Some recent transactions show the current value of oil and gas properties. Devon Energy purchased Powder River Basin oil assets (85% oil) in December and it valued current production at $30,000 per flowing barrel. WPX Energy sold its natural gas Piceance assets for approximately $10,920 per flowing BOE. BreitBurn's assets are approximately 55% oil and have high operating costs, but if we were to value them at $20,000 to $25,000 per flowing BOE, the value of BreitBurn's producing assets would only be $1.1 billion to $1.4 billion. Even doubling the value would not result in BreitBurn's debt being covered, and it would take around triple the value to result in both BreitBurn's debt and preferred units to be covered.

Conclusion

BreitBurn's assets likely have less value than its debt at under $70 oil. At $70 oil, the undiscounted cash flow from its proved developed reserves would cover its debt and preferred units, but no buyer would pay close to NPV at a 0% discount rate. Recent transactions indicate that BreitBurn's assets are worth less than 50% of its debt and around 35% of its debt plus preferred units, leaving its common units well out of the money.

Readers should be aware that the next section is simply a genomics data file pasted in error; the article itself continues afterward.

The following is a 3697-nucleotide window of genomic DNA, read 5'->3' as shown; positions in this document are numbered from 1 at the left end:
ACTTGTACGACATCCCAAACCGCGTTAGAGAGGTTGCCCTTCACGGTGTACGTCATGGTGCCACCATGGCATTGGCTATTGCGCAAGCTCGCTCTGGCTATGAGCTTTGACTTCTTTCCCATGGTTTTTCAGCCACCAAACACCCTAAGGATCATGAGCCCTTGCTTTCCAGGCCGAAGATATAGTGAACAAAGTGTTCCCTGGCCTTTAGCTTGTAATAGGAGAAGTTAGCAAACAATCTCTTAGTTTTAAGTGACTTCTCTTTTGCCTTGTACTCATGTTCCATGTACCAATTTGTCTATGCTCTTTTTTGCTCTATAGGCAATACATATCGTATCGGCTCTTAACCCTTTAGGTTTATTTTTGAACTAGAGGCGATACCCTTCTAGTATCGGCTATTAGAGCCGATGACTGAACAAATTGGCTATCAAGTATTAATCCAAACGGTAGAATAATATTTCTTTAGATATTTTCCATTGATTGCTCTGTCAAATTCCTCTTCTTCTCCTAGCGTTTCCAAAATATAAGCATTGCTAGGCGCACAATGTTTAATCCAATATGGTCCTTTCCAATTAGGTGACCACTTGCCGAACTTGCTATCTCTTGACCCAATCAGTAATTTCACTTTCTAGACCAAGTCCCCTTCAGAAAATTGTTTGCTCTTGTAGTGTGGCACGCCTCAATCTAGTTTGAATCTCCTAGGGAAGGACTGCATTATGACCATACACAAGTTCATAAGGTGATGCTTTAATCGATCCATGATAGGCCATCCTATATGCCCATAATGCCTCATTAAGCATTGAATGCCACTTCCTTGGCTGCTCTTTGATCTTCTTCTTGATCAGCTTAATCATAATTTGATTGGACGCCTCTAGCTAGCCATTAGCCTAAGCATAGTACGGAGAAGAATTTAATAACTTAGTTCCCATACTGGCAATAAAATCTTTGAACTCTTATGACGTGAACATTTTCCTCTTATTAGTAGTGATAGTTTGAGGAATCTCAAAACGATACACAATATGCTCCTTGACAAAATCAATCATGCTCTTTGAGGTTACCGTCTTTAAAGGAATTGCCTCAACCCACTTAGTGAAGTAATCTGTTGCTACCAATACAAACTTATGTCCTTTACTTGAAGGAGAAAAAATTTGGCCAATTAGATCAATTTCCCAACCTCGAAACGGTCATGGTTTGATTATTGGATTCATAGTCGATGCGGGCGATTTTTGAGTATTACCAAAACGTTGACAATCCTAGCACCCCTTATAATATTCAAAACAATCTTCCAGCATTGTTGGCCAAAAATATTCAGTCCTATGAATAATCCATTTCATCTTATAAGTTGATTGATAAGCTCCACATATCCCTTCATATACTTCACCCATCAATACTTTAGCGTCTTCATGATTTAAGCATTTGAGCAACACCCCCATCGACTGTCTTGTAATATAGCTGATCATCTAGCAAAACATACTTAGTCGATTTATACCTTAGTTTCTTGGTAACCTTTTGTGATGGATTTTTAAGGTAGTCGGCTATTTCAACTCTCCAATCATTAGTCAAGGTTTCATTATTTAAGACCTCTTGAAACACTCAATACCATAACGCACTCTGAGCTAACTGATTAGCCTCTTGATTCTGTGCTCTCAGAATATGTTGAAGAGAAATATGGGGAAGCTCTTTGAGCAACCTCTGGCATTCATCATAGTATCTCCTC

WPX Energy paid $50,000 per flowing barrel for Delaware Basin assets (53% oil) in July, when it had 2017 pricing expectations for $70 oil and $3.75 natural gas. A similar valuation would result in BreitBurn selling off all its producing assets and still leaving the common units around $900 million underwater.

Thus, BreitBurn's common units only really have potential value as a short-term trading vehicle. Long term, even a recovery to $60 or $70 oil doesn't appear to suffice for its common units. It will probably take $80+ oil for the common units to have more than minimal value in the long term.

Disclosure: I am/we are short BBEP.

I wrote this article myself, and it expresses my own opinions. I am not receiving compensation for it (other than from Seeking Alpha). I have no business relationship with any company whose stock is mentioned in this article.

Additional disclosure: Short via put options.